3. 3. The coffee borer beetle is threat to coffee crops wherever it is found. In the Latin American regions where the pest if found it goes by the names barrenador del café, gorgojo del café and broca del café.
  4. 4. Infestation spread via the inadvertent transport of infected beans. The primary way to continue to produce healthy organic coffee when there is an infestation is to hand sort the bean and dry promptly after picking.
  5. 5. Various organic approaches can be used to deter and destroy the pest while maintaining an organic crop and organic coffee certification.
  6. 6. Fighting the Coffee Borer Beetle without Pesticides
  7. 7. If you have an organic operation and want to maintain certification you need to use organic means to fight this pest. Here are a few:
  8. 8. Asking the Birds to Help
  9. 9. When young beetles come out of a coffee bean, various birds such as the Yellow and Rufouscapped Warbler feast on these insects. In Costa Rica the presence of these birds by itself reduces infestation by half.
  10. 10. Lethal Parasites
  11. 11. There are wasps native to Africa that are useful in controlling the coffee borer beetle. The wasp lays her eggs and the offspring eat the beetles. The downside is that the coffee plantation then has lots of stinging wasps flying around.
  12. 12. Nevertheless this is a totally organic means of controlling a beetle than can destroy an entire crop. Another wasp found in Togo attacks adult beetles and tends to remain with the crop for a long time.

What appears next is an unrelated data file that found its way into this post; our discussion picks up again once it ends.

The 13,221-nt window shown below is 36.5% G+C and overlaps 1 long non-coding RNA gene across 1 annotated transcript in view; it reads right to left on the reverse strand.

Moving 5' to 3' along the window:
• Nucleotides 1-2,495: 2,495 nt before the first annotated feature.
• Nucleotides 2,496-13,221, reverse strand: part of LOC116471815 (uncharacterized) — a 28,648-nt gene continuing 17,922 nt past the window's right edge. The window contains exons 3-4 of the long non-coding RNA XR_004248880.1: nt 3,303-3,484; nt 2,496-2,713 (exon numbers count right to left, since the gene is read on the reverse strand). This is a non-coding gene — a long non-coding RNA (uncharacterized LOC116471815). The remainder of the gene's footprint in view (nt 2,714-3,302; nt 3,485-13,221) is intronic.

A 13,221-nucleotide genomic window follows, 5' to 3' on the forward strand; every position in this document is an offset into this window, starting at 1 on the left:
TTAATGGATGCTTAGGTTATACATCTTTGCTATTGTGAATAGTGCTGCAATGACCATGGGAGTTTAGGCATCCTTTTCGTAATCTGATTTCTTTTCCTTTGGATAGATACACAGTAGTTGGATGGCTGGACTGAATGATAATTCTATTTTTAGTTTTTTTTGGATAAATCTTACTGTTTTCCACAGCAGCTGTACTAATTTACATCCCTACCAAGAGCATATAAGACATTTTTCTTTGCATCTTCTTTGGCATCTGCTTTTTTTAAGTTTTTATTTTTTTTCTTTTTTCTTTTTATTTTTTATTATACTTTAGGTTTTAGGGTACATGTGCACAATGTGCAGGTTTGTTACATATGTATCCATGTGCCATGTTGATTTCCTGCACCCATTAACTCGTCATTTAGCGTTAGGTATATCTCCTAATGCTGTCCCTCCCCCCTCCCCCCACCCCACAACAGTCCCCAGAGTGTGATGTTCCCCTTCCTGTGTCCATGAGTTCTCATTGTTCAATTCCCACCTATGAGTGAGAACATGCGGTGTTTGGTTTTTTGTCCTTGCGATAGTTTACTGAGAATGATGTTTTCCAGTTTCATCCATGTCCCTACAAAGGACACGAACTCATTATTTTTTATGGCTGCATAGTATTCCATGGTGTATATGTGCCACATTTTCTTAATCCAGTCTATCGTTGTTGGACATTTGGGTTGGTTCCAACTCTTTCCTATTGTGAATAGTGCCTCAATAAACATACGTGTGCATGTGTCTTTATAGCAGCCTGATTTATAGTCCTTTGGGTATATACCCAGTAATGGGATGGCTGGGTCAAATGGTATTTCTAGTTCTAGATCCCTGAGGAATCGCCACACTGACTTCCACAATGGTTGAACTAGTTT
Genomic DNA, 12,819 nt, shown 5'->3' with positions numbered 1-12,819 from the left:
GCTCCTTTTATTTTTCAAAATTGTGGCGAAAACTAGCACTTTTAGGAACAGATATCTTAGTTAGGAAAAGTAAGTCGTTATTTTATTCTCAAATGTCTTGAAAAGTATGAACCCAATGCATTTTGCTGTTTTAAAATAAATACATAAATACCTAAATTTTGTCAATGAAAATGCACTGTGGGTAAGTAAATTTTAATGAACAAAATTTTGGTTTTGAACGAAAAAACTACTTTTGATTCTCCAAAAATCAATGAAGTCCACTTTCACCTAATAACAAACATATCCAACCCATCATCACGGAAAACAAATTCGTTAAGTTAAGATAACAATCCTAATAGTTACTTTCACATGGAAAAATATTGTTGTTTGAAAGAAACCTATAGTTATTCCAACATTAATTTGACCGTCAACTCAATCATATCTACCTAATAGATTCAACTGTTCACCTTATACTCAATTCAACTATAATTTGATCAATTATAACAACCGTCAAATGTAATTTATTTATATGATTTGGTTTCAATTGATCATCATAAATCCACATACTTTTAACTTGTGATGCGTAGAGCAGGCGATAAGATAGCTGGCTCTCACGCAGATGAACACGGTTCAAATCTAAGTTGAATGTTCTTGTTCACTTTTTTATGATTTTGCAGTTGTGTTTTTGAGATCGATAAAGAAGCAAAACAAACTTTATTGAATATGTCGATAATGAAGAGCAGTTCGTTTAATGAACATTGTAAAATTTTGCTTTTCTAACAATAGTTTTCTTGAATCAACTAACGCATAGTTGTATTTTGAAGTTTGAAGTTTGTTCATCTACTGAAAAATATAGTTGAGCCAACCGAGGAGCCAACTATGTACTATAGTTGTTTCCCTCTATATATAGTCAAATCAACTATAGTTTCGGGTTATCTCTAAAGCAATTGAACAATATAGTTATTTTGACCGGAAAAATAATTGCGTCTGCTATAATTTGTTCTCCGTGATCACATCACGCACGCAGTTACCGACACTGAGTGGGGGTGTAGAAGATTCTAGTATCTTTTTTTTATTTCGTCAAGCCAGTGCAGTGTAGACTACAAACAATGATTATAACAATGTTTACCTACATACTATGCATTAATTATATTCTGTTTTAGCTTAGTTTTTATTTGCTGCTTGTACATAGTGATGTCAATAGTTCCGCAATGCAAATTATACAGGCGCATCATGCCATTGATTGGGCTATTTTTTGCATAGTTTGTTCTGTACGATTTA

13. 13. Nevertheless this is a totally organic means of controlling a beetle than can destroy an entire crop. Another wasp found in Togo attacks adult beetles and tends to remain with the crop for a long time.
  14. 14. It is widely used on the Arabica coffee plantations of Colombia. If you like Colombian organic coffee brands, be thankful for this approach.
  15. 15. Other Organic Approaches to Fighting the Coffee Borer Beetle
  16. 16. Ants, nematodes, and fungi can be used to help control the coffee borer beetle. All of these approaches allow the grower to control the pest without using chemicals.
  17. 17. Besides, even in a non-organic crop, insecticides only work before the pest enters the coffee bean to lay its eggs.
  18. 18. Other Threats to the Coffee Crop
  19. 19. The other well-known threat to coffee crops is coffee leaf rust, la roya. This is a fungus that requires special attention or it will destroy an entire crop. Colombia has made substantial strides in developing strains resistant to roya.
  20. 20. In the early 1970’s coffee leaf rust was found in the Americas. In the early 1980’s Cenicafé started work on producing a Colombian leaf rust resistant coffee.
  21. 21. The Colombian leaf rust resistant coffee comes in two varieties, Colombian and Castillo. The first is a cross between an old Colombian variety, Caturra, and a rustresistant strain from Southeast Asia, the Timor hybrid.
  22. 22. Castillo is an offshoot of further cross breeding of the first Colombian leaf rust resistant coffee strain.
  23. 23. Replanting with Colombian leaf rust resistant coffee in Colombia has reduced the incidence of leaf rust from 40% to 5% from 2011 to 2013. As with the coffee borer beetle the best treatment is prevention.